Nosebleed (Epistaxis) in Cats


Medically known as epistaxis, nosebleeds are quite an uncommon problem in cats. While some causes are harmless (such as a minor knock), there are several potentially serious causes of nosebleeds in cats, therefore you must seek veterinary attention as soon as possible.

Causes of nosebleeds in cats

There are several possible causes of nosebleeds in cats, the most common being trauma to the nose, other causes include:


Obviously, the presence of blood from one or both of the nostrils, in addition, there may be accompanying symptoms depending on the underlying cause.

  • Swelling around the nose, mouth, cheeks or eye(s)
  • Pus or nasal secretions (snot) also coming from the nose
  • Eye discharge
  • Sneezing
  • Bad breath
  • Pawing at the nose
  • Bruising
  • Pale gums
  • Weight loss
  • Black stool (melena) due to swallowing blood
  • Bleeding from other parts of the body including the anus, eyes, gums etc
  • Loss of appetite

Immediate care

Place an ice pack on the bridge of the nose, this will help to reduce the flow of blood and assist in clotting.


Your veterinarian will perform a physical examination of your cat, including medical history, he will want to know how long the bleeding has been present and if there were any previous episodes. Other questions relating to your cat’s general health, including appetite and activity levels, exposure to possible toxins and/or medications. The nose will be examined for foreign objects, the mouth for signs of dental disease or abscess.

Diagnostic workup:

  • Complete blood count: To check for anemia and platelets as blood loss can be heavy enough to cause a notable drop in red blood cells and platelets.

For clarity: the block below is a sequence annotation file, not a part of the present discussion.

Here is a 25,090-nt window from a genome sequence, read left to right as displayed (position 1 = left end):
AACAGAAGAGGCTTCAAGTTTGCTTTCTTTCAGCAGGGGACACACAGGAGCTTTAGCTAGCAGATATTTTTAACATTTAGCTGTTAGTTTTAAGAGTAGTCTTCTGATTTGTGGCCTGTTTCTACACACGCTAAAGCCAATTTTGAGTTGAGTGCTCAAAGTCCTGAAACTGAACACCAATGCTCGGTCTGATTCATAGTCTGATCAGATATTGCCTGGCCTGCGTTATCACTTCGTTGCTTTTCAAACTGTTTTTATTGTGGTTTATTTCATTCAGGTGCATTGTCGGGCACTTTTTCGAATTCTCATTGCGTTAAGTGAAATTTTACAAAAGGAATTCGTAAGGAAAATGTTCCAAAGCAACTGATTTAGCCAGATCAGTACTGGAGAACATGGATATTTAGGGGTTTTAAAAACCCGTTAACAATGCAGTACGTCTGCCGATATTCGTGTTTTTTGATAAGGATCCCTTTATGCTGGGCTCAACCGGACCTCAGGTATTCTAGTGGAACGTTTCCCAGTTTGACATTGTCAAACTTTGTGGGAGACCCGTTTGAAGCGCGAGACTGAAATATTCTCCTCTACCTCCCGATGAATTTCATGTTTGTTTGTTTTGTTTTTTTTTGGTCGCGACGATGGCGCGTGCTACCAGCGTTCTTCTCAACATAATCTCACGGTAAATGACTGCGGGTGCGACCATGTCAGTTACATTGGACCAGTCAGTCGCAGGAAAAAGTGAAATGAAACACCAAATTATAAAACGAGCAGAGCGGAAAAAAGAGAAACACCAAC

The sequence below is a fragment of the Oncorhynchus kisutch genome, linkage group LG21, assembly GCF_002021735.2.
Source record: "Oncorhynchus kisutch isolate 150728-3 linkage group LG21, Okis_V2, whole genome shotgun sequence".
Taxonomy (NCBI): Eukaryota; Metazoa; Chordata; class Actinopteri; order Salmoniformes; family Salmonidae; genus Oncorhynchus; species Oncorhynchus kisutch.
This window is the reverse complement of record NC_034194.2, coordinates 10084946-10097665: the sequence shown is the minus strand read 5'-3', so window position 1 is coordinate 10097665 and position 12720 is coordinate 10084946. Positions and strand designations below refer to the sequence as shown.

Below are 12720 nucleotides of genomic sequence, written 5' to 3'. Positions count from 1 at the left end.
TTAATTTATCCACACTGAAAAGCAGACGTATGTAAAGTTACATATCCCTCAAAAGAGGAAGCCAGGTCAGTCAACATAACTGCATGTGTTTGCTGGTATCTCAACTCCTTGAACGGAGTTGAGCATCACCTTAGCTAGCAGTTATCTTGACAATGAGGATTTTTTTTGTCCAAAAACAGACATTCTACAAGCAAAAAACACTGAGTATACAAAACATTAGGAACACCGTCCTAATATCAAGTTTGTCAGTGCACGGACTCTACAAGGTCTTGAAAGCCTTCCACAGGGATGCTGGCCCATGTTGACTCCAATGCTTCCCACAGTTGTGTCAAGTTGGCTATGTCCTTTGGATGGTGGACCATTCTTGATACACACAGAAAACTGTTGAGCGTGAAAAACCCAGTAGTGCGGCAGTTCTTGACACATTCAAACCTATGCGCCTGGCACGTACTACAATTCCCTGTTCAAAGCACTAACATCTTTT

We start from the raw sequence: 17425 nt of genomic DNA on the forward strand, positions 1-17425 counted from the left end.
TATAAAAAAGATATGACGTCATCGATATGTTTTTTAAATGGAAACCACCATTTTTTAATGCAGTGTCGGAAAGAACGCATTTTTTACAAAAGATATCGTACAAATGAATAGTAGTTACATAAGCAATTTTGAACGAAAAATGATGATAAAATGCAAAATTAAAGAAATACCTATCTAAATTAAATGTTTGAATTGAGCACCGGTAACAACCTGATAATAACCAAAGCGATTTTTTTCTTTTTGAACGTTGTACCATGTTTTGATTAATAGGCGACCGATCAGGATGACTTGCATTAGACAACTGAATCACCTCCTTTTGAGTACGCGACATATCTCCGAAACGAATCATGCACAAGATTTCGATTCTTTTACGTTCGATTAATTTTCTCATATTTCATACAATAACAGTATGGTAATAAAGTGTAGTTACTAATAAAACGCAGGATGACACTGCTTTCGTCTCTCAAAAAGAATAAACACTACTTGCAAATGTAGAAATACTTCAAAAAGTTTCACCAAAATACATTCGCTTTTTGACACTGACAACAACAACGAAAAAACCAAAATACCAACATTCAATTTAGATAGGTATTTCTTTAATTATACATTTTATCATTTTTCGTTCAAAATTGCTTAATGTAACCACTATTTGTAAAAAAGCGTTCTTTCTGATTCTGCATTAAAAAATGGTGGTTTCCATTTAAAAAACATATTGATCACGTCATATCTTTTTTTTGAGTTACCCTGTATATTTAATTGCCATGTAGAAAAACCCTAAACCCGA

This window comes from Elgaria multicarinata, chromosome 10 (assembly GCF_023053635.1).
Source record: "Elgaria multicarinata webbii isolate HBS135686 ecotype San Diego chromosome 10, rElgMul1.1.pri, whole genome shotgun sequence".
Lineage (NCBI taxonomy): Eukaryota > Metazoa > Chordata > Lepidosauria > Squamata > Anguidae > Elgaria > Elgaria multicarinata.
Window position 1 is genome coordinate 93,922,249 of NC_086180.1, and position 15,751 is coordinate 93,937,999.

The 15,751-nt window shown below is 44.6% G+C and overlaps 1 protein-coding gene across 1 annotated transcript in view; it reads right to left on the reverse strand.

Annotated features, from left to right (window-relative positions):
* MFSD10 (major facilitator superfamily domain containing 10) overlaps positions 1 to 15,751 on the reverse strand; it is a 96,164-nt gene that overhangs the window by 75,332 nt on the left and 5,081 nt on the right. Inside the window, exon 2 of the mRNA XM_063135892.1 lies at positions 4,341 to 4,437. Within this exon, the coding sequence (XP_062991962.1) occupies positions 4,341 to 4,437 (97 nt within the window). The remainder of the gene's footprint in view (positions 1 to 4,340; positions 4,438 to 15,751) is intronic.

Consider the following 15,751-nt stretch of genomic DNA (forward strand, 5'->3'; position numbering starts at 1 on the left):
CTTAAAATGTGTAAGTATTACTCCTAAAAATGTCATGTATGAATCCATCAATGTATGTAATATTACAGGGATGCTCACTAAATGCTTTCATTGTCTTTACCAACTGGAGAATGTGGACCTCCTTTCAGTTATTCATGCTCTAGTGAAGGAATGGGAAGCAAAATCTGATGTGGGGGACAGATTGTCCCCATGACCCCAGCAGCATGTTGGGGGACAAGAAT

• Biochemical profile: To determine the overall health status of your cat and evaluate the kidneys and liver.
  • Urinalysis: To check the kidney function, and for possible infection.
  • Radiographs: X-rays of the nasal passages if a tumour is suspected.
  • CT scan – This is a much more detailed type of x-ray that will need to be performed in a specialist veterinary centre.
  • Nasal flush: This may be the first line of diagnosis after baseline tests to try and obtain a sample from the nasal passage which will be examined under a microscope.
  • Biopsy: A small sample of nasal tissue will be taken and sent off for microscopic evaluation.
  • Endoscopy:  The insertion of a thin, flexible tube (endoscope) to check the nasal passages. This may need to be performed at a specialist veterinary practice under anesthesia.
  • Partial thromboplastin time (PTT): A blood test to check how long it takes the blood to clot.


Treatment depends on the cause of the nosebleed. If it is due to trauma, ice may be all that is required. In severe cases, the cat may have his nasal passages packed to control the blood loss.

Infections: Antibiotics to treat bacterial infections and antifungals for fungal infections. Most viral infections require supportive care while the cat fights the infection.

Foreign body: Removal of any foreign bodies with tweezers or scope for foreign bodies lodged deeper within the nasal cavity. A light sedative will be necessary for this procedure.

Tumours: Surgery to remove the tumour where possible and or chemotherapy or radiotherapy.

Kidney failure: Feed a good quality, low protein diet, phosphorous binders as well as supportive care as needed.

Liver disease: Treat the underlying cause which may include surgery, antibiotics, nutritional support as well as supportive care such as anti-nausea medications, vitamin K to help with clotting, fluid therapy and if necessary plasma transfusions.

High blood pressure: Find the underlying cause as well as medications to reduce blood pressure and a low sodium diet.

Rat poisoning: Activated charcoal to bind toxins such as rat poison along with intravenous fluids, vitamin K and if necessary a blood transfusion.

Abscess: Surgery to drain an abscess along with antibiotics.

Leishmaniosis: Surgery to remove the affected nodule if the skin is affected. Oral azoles can also be used.

Blood clotting disorders: Blood plasma and blood transfusions in an emergency, home treatment includes vitamin K. Find and treat the cause where possible.


  • Julia Wilson, 'Cat World' Founder

    Julia Wilson is the founder of Cat-World, and has researched and written over 1,000 articles about cats. She is a cat expert with over 20 years of experience writing about a wide range of cat topics, with a special interest in cat health, welfare and preventative care. Julia lives in Sydney with her family, four cats and two dogs. Full author bio

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